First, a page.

Kiplinger’s recently asked six top strategists to give their take on investing and where the markets are headed from here. A sampling of the responses:
Warren Buffett: While he says he has no idea where stocks will head in the short term, Buffett says that “over a ten-year period you will do considerably better owning a group of equities than you will owning Treasuries. In fighting the economic war, we’ve taken action that sows the seeds of substantial inflation down the road. Not in the next six months or year, but ten years from now the dollar will buy a lot less than it buys today.”
Bob Rodriguez: The chief executive officer of First Pacific Advisors says “don’t run with the herd. Being surrounded by people who are doing the same thing as you offers a false sense of protection. He recommends short-maturity, high-quality debt on the bond side, and says that if the U.S. government keeps increasing its balance sheet through huge deficits, “you should probably move at least 20% to 40% of your assets out of the U.S.”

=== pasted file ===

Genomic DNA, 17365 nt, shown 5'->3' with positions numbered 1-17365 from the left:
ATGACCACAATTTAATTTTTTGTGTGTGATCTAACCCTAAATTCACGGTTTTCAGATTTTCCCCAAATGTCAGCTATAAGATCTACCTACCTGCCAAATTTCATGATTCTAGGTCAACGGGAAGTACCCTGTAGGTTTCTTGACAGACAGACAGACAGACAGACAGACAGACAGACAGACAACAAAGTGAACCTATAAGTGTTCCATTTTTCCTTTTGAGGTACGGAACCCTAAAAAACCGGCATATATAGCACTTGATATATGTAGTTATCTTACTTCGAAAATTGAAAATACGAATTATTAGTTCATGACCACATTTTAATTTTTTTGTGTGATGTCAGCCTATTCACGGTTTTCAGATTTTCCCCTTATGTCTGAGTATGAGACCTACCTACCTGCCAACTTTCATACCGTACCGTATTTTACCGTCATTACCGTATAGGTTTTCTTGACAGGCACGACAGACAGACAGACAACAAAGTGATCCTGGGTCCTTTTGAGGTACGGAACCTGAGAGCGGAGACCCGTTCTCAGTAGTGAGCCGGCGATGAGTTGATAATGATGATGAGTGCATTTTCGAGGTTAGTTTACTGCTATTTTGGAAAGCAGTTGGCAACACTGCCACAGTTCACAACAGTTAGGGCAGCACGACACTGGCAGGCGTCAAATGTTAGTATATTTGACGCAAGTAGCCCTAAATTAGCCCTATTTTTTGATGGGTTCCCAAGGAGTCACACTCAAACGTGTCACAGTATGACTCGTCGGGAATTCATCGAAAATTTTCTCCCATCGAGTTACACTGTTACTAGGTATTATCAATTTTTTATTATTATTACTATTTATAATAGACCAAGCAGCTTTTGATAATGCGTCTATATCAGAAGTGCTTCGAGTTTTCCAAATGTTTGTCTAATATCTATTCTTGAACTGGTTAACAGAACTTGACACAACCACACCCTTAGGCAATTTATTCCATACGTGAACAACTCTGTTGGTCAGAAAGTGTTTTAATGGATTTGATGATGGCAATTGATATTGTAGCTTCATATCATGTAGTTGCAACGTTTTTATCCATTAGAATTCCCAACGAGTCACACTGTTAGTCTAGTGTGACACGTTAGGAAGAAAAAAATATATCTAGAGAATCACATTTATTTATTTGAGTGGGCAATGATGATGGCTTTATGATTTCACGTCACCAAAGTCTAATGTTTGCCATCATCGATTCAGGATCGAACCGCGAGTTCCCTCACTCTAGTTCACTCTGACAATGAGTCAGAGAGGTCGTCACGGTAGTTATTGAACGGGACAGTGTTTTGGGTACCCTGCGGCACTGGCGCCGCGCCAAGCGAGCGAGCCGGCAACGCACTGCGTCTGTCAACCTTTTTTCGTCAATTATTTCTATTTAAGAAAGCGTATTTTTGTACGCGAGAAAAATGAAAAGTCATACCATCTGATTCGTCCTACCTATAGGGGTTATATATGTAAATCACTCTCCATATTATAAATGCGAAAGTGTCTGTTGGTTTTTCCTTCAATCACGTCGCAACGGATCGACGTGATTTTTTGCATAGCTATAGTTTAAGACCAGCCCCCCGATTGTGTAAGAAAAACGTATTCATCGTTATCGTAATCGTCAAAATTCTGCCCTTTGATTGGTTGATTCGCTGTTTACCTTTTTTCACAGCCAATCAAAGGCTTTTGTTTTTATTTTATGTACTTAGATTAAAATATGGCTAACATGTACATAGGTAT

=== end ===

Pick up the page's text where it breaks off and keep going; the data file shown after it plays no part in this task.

Jeremy Grantham: The GMO chief investment strategist says that if you’ve missed the junk rally, “don’t compound the damage to your portfolio by chasing gains in risky assets. We’re at the beginning of a seven-year period of lean returns.” He recommends buying only the most attractively valued, highest-quality blue-chips.
Marty Whitman: The co-chief investment officer of Third Avenue Management says to “find extremely well-financed companies that do not rely on continuous access to the bond or stock markets for refinancing, that are run by competent management teams and that have favorable prospects for growth.” Buy those issues when they’re trading at a discount. “All other systems of investing are concerned with predicting stocks’ near-term price movements,” he says.
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